Again we are driven to the paradox described by Prof. Sinnott: "that protoplasm, itself liquid, formless and flowing, inevitably builds those formed and coordinated structures of cell, organ and body in which it is housed." What further vindication is needed for the judgment of H. P. Blavatsky written down more than half a century ago?
...the two chief difficulties [she said] of the science of embryology -- namely, what are the forces at work in the formation of the foetus, and the cause of "hereditary transmission" of likeness, physical, moral or mental -- have never been properly answered; nor will they ever be solved till the day when scientists condescend to accept the Occult theories.(24)

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(1) Time, Matter, and Values (Chapel Hill: University of North Carolina, 1932) pp. 92-6.
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(2) In General Cytology, edited by E. V. Cowdry (Chicago: University Press, 1924), p.25.
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(3) New York Herald-Tribune, September 29, 1936.
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(4) New York Times, June 21, 1936.
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(5) Herald-Tribune, August 16, 1937; Times, February 27, 1938.
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(6) Edmund Wilson, The Cell in Development and Heredity (New York: Macmillan Co., 1925), pp. 106-9.
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(7) Ibid., pp. 77-8.
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(8) R. E. Coker, "Philosophical Reflections of a Biologist," Scientific Monthly, February, 1939.
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(9) Loc. cit.
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(10) Science, April 16, 1937.
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(11) Science, January 15, 1937.
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(12) Op. cit. II, 149.
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(13) Prof. Harrison observes on this point, that while "the whole development of the gene theory is one of the most spectacular and amazing achievements of biology in our times, the embryologist, however, is concerned more with the larger changes in the whole organism and its primitive systems of organs than with the lesser qualities known to be associated with genic action ... he is interested more in the back than in the bristles on the back and more in eyes than in eye color.... Already we have theories that refer the processes of development to genic action and regard the whole performance as no more than the realization of the potencies of the genes. Such theories are altogether too one-sided." Loc. cit.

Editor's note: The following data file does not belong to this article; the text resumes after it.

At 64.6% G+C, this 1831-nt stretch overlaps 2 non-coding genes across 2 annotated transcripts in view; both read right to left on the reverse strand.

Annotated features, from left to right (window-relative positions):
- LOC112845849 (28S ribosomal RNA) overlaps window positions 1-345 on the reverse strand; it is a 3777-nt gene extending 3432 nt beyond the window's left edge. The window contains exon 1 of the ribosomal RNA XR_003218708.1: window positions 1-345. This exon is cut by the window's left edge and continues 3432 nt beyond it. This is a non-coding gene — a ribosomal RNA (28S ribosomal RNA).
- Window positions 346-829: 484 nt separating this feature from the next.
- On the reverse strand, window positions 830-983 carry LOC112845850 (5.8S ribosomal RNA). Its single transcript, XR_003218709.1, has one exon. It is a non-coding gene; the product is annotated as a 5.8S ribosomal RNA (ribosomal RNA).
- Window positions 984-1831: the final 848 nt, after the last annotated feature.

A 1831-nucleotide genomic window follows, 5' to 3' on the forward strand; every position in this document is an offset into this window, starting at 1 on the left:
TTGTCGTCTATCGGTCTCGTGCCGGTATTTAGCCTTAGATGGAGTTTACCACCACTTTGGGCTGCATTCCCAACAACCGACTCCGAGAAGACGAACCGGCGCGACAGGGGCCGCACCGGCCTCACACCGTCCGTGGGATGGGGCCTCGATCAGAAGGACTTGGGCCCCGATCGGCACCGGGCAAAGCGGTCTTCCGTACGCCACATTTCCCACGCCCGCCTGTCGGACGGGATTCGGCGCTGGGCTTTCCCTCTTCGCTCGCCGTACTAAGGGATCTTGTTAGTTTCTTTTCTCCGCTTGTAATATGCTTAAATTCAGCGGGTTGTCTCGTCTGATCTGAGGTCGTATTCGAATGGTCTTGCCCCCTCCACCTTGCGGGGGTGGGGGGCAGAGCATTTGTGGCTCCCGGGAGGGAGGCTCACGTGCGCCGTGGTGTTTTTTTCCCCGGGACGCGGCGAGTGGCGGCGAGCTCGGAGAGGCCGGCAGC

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(14) Loc. cit.
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(15) This is misleading. No one has ever seen the genes, which are but "postulates" of genetic theory. According to Thomas Hunt Morgan, Nobel prize winner in Medicine in 1933 for gene research, "there is no consensus of opinion amongst geneticists as to what the genes are -- whether they are real or prely fictitious." Scientific Monthly, July, 1935. See also W. R. Hunt, Scientific Monthly, June, 1939.
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(16) Loc. cit.
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(17) General Cytology, p. 89.
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(18) Loc. cit.
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(19) Goldschmidt's general theory is outlined and criticised in William McDougall's Riddle of Life (London: Methuen, 1938), pp. 123-30.
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(20) In 1937 Prof. Goldschmidt, for the past several years associated with the University of California, announced his conclusion that the gene is a fiction and that it is theoretically unnecessary! (New York Times, December 7, 1937.) He now regards the chromosome as the unit of heredity transmission, asserting that classical genetics is "chained to an outworn theory." (New York Times, July 3, 1939.)
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(21) Quoted by William McDougall, The Riddle of Life, pp. 129-30.
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(22) New York Times, November 28, 1937.
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(23) Loc. cit. (See also "The Case Against the Cell Theory," by Prof. B. J. Luyet, in Science, March 15, 1940, for a discussion of the implications of this type of research.)
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(24) The Secret Doctrine I, 223.